- Natural areas
- Contact information
- For information on State Natural Areas, contact:
- Thomas Meyer
Natural areas conservation biologist
Wisconsin State Natural Areas Program Bear Bluff (No. 529)
Jackson County. T20N-R1E, Section 7. 186 acres.
Bear Bluff SNA is situated within an extensive, wetland complex that occupies a significant portion of the bed of the extinct Glacial Lake Wisconsin. It is a small remnant of the "Great Swamp of Central Wisconsin", much of which has been altered for cranberry cultivation. Of note is the presence of a forested community dominated by white pine and red maple, which occupies a landscape position between wet, acid forested wetlands of black spruce and tamarack, and dry forests comprised of pine and oak. This community type is uncommon in the state with a high percentage occurring in and around the bed of Glacial Lake Wisconsin. Associated trees include yellow birch, black ash, and tamarack. Common understory shrubs are alder, winterberry, dewberry, and poison sumac. Ground flora includes skunk cabbage, cinnamon fern, and three-leaved gold thread. A small portion of the site contains a more open wetland. And in contrast to many of the poor fens that are common within this landscape, this open wetland is an acid peatland dominated by sphagnum mosses, leather-leaf, blueberry species, few-seeded sedge, northern yellow lake sedge, blue-joint grass, and bog birch. Other characteristic species include cotton-grass, pond sedge, manna grass, bog rosemary, bog laurel, and black chokeberry. Birds breeding here and within the surrounding environs include American bittern, sharp-shinned hawk, Wilson's snipe, yellow-bellied flycatcher, least flycatcher, eastern wood-pewee, sedge wren, golden-winged warbler, Nashville warbler, pine warbler, Canada warbler, red-breasted grosbeak, purple finch, clay-colored sparrow, Lincoln's sparrow, and LeConte's sparrow. Bear Bluff is owned by the DNR and Jackson County. It was designated a State Natural Area in 2007.
From the town of Mather in northeast Juneau County, go west on County H 0.7 miles, then north on County HH 5 miles, then continue north on Goodyear Road 2.8 miles. The site lies east and west of the road.
Bear Bluff is owned by:
- Jackson County
The DNR's state natural areas program is comprised of lands owned by the state, private conservation organizations, municipalities, other governmental agencies, educational institutions and private individuals. While the majority of SNAs are open to the public, access may vary according to individual ownership policies. Public use restrictions may apply due to public safety, or to protect endangered or threatened species or unique natural features. Lands may be temporarily closed due to specific management activities. Users are encouraged to contact the landowner for more specific details.
The data shown on these maps have been obtained from various sources, and are of varying age, reliability, and resolution. The data may contain errors or omissions and should not be interpreted as a legal representation of legal ownership boundaries.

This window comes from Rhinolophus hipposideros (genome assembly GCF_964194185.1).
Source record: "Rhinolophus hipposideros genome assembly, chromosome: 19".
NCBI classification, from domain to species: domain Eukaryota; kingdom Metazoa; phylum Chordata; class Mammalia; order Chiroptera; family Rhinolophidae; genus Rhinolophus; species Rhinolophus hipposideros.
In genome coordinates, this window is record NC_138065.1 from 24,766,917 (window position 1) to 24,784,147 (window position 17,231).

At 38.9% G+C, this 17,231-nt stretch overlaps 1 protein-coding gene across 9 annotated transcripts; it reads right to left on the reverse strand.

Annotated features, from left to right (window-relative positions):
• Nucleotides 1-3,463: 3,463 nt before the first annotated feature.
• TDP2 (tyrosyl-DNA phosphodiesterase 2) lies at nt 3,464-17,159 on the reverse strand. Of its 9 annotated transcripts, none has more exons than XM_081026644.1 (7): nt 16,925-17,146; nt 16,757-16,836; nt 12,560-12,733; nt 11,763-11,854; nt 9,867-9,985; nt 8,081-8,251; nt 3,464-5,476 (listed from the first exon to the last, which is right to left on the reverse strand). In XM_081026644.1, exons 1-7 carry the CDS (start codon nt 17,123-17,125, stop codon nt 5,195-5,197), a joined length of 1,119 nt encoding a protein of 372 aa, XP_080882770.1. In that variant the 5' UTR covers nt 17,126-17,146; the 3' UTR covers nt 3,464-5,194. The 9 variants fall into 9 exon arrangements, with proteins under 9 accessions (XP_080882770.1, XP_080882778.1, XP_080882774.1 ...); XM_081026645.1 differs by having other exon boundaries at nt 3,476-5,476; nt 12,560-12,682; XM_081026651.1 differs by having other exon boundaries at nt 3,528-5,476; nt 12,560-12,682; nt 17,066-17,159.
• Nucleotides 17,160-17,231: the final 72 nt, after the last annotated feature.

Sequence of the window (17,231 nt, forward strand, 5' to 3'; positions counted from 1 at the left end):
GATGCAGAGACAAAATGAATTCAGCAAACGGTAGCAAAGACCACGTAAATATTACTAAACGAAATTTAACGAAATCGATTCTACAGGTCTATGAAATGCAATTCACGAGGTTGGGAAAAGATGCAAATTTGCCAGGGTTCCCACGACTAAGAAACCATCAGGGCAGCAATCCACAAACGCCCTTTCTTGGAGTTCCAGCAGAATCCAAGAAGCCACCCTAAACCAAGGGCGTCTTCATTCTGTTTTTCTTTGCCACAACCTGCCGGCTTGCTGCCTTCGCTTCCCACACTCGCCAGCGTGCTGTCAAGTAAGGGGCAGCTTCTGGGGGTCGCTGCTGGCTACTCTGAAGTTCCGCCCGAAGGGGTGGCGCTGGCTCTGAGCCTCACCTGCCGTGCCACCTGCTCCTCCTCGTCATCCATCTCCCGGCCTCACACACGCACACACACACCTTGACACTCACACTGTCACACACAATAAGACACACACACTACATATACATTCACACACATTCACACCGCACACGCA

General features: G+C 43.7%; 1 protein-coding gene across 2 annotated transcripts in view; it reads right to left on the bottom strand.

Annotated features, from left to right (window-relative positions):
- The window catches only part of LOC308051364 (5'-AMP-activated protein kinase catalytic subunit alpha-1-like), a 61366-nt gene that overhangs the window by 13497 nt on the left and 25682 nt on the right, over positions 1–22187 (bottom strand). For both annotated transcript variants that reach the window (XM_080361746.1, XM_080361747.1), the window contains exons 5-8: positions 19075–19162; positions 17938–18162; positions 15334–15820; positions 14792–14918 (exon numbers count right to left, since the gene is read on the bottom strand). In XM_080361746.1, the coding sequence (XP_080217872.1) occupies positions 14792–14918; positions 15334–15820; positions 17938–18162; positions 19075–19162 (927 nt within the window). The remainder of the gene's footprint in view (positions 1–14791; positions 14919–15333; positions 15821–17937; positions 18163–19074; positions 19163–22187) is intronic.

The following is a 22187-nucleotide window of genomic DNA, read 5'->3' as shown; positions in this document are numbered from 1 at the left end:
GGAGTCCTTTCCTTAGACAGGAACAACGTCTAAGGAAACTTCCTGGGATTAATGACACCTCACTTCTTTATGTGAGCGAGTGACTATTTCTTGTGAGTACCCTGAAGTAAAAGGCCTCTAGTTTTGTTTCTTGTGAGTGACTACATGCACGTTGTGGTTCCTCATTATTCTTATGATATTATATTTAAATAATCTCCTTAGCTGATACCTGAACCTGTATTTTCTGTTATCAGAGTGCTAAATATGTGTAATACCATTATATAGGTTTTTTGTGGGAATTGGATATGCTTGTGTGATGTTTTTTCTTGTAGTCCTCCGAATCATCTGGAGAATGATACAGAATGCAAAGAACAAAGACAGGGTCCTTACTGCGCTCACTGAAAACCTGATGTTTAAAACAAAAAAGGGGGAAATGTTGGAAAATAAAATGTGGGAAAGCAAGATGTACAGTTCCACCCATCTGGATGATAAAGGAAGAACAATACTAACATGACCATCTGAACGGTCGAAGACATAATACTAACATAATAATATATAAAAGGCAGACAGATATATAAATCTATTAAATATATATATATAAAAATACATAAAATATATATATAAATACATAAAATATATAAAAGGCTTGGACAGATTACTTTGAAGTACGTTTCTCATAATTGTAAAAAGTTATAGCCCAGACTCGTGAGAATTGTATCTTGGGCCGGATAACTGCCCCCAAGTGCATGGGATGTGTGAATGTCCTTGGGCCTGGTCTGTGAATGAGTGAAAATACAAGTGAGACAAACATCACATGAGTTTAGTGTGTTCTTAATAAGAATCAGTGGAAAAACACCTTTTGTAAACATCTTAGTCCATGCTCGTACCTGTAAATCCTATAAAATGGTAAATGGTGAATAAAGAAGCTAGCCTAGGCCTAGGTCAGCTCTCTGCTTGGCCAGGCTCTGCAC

Manage the site as a northern wet forest reserve, as a wetland protection site, and as an ecological reference area. Natural processes will determine the structure of the forest. Provide opportunities for research and education on the highest quality native northern wet forests.
The native species are managed passively, which allows nature to determine the ecological characteristics of the site. Exceptions include control of invasive plants and animals, maintenance of existing facilities, and access to suppress fires. Salvage of trees after a major wind event is not considered compatible with management objectives.
- Roadside easement area may be managed sporadically by township.
Very few State Natural Areas have public facilities, but nearly all are open for a variety of recreational activities as indicated below. Generally, there are no picnic areas, restrooms, or other developments. Parking lots or designated parking areas are noted on individual SNA pages and maps. Trails, if present, are typically undesignated footpaths. If a developed trail is present, it will normally be noted on the SNA map and/or under the "Access" tab. A compass and topographic map or a GPS unit are useful tools for exploring larger, isolated SNAs.
Hunting and trapping
This SNA has multiple landowners: Opportunities for hunting and trapping depend on the land owner. In general, most DNR-owned land allows hunting and trapping. Partner-owned land may have other rules (for example, university-owned lands do not allow hunting or trapping). Please contact them directly to find out about their rules for hunting and trapping. You can find a link to other owner websites under the "Resource links" heading above. More details regarding allowable uses on the non-DNR land may be found under the "Access" tab above, if available.
Allowable activities: DNR-owned land
In general, the activities listed below are allowed on all DNR-owned SNA lands. Exceptions to this list of public uses, such as SNAs closed to hunting, are noted under the "Access" tab above and posted with signs on site.
- Cross country skiing
Prohibited activities: all SNAs
- Horseback riding
- Rock climbing
- Vehicles, including bicycles, ATVs, aircraft, and snowmobiles except on trails and roadways designated for their use
- Collecting of animals (other than legally harvested species), non-edible fungi, rocks, minerals, fossils, archaeological artifacts, soil, downed wood, or any other natural material, alive or dead. Collecting for scientific research requires a permit issued by the DNR
- Collecting of plants including seeds, roots or other non-edible parts of herbaceous plants such as wildflowers or grasses
- Camping and campfires
For rules governing state-owned SNAs and other state lands, please consult Chapter NR 45 Wis. Admin. Code [exit DNR]